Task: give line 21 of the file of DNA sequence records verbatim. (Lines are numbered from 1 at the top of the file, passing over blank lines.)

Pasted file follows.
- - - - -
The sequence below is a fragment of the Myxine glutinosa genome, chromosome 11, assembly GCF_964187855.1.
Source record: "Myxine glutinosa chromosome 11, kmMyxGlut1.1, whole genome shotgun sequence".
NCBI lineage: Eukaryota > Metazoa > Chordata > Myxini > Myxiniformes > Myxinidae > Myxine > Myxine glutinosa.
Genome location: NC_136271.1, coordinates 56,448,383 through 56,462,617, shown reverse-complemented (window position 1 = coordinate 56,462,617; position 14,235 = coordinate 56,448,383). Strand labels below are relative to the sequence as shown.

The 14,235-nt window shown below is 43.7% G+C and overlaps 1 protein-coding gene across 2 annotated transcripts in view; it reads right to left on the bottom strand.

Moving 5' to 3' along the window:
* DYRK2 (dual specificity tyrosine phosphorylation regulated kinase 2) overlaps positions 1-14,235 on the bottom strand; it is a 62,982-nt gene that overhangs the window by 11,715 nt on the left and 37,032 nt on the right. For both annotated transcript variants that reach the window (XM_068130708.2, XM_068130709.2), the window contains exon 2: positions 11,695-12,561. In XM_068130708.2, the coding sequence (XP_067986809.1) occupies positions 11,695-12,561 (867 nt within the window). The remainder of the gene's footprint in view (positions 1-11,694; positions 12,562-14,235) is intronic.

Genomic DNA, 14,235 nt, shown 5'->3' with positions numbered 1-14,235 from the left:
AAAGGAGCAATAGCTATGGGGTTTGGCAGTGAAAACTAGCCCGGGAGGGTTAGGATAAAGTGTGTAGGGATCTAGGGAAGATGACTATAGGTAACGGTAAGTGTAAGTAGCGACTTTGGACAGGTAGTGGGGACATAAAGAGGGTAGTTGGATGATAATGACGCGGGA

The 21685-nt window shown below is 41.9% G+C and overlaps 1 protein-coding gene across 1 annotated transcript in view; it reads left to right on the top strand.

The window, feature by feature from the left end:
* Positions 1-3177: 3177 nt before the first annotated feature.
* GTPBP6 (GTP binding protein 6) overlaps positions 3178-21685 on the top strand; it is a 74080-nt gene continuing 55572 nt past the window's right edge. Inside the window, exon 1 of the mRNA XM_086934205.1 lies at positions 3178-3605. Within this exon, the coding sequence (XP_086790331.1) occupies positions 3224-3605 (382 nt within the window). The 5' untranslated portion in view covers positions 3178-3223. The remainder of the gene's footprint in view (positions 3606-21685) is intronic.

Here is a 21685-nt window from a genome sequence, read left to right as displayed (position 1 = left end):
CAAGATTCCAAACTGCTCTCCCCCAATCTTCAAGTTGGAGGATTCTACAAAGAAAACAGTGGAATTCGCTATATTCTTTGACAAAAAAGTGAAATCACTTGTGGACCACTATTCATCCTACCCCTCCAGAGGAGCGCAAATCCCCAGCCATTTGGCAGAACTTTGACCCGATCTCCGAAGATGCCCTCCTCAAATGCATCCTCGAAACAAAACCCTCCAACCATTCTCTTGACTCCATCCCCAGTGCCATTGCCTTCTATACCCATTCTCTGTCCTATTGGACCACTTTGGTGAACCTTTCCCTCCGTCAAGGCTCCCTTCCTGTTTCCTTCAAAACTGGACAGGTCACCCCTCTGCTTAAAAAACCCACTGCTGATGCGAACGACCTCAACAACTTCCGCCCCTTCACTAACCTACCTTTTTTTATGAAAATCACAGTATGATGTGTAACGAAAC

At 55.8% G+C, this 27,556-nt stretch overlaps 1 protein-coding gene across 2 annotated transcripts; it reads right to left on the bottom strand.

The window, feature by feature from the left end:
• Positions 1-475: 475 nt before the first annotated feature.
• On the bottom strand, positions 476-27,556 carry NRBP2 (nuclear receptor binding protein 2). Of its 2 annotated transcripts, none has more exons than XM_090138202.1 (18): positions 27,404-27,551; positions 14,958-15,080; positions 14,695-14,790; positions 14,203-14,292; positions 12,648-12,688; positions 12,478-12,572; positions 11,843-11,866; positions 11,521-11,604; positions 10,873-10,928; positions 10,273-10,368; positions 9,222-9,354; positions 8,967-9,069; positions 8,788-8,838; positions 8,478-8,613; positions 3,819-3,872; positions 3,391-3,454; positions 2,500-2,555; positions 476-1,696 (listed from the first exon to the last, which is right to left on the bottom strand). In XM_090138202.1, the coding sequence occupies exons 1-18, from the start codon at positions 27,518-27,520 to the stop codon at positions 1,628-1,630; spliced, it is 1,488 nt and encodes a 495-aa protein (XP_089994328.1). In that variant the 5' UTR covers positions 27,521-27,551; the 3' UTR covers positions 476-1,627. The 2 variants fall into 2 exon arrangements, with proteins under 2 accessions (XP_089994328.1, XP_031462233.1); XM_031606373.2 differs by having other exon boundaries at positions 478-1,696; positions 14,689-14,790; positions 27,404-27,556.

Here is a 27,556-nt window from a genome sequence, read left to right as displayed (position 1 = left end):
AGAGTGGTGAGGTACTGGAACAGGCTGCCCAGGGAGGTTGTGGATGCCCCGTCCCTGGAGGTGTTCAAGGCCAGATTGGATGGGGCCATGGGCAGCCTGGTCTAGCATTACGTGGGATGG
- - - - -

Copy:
AGAGTGGTGAGGTACTGGAACAGGCTGCCCAGGGAGGTTGTGGATGCCCCGTCCCTGGAGGTGTTCAAGGCCAGATTGGATGGGGCCATGGGCAGCCTGGTCTAGCATTACGTGGGATGG